At SuperComputing 2015 conference, Microsoft's Research Quantum Architectures and Computation Group (QuArC) is going to discuss the recent release of a suite of tools that allows computer scientists to simulate a quantum computer's capabilities.
According to Dave Wecker, lead architect on the QuArC team,“this is the closest we can get to running a quantum computer without having one.”
The software that is being used to run such a computer is called Language-Integrated Quantum Operations, or LIQUi|>. This will help computer scientists at Microsoft and other researchers to perfect the algorithms needed to use a quantum computer.
Senior researcher for QuArC, Krysta Svore said,“we can actually debut algorithms in advance of running them on the computer.” Svore believes that by making the software available to developers, it will attract more computer scientists and students in the quantum computing field.
Other Microsoft Quantum Projects
Microsoft has also been working on other quantum computing projects, in their quest to develop the next generation of computers that will make a break thru in society.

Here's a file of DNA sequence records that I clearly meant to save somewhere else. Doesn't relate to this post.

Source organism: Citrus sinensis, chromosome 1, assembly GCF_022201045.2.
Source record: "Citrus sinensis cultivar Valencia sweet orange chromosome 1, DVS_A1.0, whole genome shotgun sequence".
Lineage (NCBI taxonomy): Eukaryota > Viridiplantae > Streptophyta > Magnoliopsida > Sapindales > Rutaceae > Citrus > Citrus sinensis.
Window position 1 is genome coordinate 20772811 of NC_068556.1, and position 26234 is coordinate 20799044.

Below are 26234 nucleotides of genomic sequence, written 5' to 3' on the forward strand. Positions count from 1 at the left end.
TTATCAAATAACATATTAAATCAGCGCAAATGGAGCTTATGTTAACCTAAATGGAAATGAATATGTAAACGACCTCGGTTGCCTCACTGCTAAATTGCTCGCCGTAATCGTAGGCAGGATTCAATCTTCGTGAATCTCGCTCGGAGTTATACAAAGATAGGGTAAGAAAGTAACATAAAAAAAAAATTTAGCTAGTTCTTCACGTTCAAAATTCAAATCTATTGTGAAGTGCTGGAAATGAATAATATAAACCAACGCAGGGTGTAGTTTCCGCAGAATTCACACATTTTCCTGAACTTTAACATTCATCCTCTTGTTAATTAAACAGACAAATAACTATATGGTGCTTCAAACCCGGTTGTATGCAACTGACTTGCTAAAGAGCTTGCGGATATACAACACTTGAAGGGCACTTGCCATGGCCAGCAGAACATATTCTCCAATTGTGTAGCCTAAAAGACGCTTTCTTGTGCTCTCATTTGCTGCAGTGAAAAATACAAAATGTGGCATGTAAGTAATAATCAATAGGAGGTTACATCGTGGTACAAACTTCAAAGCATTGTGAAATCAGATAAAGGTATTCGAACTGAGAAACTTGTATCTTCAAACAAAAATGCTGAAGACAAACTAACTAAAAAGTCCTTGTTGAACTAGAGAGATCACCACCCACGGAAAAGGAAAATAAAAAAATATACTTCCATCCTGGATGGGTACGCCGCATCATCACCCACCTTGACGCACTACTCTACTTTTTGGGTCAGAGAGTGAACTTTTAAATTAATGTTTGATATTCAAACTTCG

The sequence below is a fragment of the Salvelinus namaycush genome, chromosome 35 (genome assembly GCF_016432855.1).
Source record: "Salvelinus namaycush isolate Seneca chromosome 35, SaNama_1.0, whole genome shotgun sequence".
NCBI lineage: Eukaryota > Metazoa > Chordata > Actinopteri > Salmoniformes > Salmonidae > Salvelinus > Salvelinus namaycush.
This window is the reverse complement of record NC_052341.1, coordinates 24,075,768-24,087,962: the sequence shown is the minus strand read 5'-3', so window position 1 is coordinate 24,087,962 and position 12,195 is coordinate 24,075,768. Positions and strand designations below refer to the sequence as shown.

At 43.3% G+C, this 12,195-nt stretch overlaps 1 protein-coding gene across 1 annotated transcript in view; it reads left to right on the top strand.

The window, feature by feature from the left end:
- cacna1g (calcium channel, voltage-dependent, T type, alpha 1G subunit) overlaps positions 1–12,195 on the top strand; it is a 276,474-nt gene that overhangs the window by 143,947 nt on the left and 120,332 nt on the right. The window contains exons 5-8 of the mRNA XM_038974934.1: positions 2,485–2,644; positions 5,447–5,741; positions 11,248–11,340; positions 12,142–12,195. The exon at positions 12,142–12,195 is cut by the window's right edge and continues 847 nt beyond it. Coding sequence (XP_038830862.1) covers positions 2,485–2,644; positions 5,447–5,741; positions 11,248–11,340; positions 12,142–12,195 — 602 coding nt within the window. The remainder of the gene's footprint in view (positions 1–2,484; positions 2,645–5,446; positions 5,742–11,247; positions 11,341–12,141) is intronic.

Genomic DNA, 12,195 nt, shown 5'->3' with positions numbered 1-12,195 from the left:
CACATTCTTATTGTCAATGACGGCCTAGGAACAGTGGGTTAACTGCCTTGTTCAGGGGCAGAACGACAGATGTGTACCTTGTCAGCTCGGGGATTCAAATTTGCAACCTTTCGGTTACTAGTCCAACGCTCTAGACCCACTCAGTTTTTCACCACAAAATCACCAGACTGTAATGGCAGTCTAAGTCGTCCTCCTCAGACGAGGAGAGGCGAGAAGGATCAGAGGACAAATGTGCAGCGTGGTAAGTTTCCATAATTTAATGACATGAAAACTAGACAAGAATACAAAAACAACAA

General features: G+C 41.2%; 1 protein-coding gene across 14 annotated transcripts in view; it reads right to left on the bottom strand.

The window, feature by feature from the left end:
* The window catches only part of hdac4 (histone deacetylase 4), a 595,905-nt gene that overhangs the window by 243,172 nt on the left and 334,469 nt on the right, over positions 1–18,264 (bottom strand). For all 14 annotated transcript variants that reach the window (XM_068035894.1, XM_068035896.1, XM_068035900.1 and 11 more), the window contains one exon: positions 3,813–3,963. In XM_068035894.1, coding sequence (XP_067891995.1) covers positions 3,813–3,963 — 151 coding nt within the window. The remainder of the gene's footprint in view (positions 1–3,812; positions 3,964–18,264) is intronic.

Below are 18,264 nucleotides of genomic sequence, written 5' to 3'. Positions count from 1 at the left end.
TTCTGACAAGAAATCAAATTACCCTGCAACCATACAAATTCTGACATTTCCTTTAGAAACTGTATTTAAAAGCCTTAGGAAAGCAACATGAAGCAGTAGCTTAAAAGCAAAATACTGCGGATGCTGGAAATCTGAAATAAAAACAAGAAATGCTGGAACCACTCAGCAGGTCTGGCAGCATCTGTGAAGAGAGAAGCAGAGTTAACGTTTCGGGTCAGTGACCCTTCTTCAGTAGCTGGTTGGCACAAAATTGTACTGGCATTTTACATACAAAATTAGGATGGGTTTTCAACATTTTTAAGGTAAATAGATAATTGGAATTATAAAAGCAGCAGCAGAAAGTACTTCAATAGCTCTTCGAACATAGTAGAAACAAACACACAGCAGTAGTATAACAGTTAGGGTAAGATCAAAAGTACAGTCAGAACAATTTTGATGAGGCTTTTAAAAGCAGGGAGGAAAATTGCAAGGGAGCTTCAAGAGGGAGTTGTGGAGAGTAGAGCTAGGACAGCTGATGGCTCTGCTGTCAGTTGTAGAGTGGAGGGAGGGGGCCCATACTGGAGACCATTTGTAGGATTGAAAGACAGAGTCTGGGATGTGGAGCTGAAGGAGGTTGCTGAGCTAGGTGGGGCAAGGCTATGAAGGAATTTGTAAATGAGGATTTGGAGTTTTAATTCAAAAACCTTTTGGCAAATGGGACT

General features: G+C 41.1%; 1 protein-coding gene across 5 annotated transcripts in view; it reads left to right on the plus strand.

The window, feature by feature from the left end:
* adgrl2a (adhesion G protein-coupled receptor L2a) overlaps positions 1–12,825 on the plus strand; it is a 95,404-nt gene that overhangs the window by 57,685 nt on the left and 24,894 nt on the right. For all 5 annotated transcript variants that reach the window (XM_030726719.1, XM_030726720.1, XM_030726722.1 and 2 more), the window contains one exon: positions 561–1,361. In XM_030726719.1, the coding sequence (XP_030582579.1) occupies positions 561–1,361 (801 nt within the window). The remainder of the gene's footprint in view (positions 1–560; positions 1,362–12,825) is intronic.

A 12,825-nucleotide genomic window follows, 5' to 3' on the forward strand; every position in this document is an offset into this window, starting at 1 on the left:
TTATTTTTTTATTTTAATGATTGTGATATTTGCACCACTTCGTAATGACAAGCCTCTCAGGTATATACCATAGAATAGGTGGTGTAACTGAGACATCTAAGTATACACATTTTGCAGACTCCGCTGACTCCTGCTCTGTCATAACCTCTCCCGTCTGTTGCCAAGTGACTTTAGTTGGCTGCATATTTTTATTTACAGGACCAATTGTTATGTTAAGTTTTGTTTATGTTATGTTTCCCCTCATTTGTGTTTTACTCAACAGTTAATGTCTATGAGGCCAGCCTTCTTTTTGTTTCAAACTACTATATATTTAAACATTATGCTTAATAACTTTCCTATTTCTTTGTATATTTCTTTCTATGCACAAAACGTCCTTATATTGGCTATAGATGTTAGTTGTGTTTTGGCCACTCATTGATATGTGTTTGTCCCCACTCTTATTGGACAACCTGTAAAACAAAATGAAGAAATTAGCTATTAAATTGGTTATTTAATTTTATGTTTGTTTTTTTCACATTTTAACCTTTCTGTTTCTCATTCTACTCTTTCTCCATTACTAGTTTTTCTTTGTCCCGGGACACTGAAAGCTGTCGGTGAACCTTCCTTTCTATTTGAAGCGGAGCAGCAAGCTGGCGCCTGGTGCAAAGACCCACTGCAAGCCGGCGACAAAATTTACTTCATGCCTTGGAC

Besides Microsoft's QuArC team, there is also the Microsoft Station Q lab, which is led by mathematician Michael Freedman. Freedman and his team is looking on a different approach called topological quantum computing, which is more stable than quantum computing.
The purpose is to design software, hardware and other quantum computing at the same time. With the introduction of qubits researchers believe that they will solve multiple problems at the same time. This breakthrou will assist chemists, biologists and physisists to solve multiple complex problems on their computers.
Source: Microsoft Blog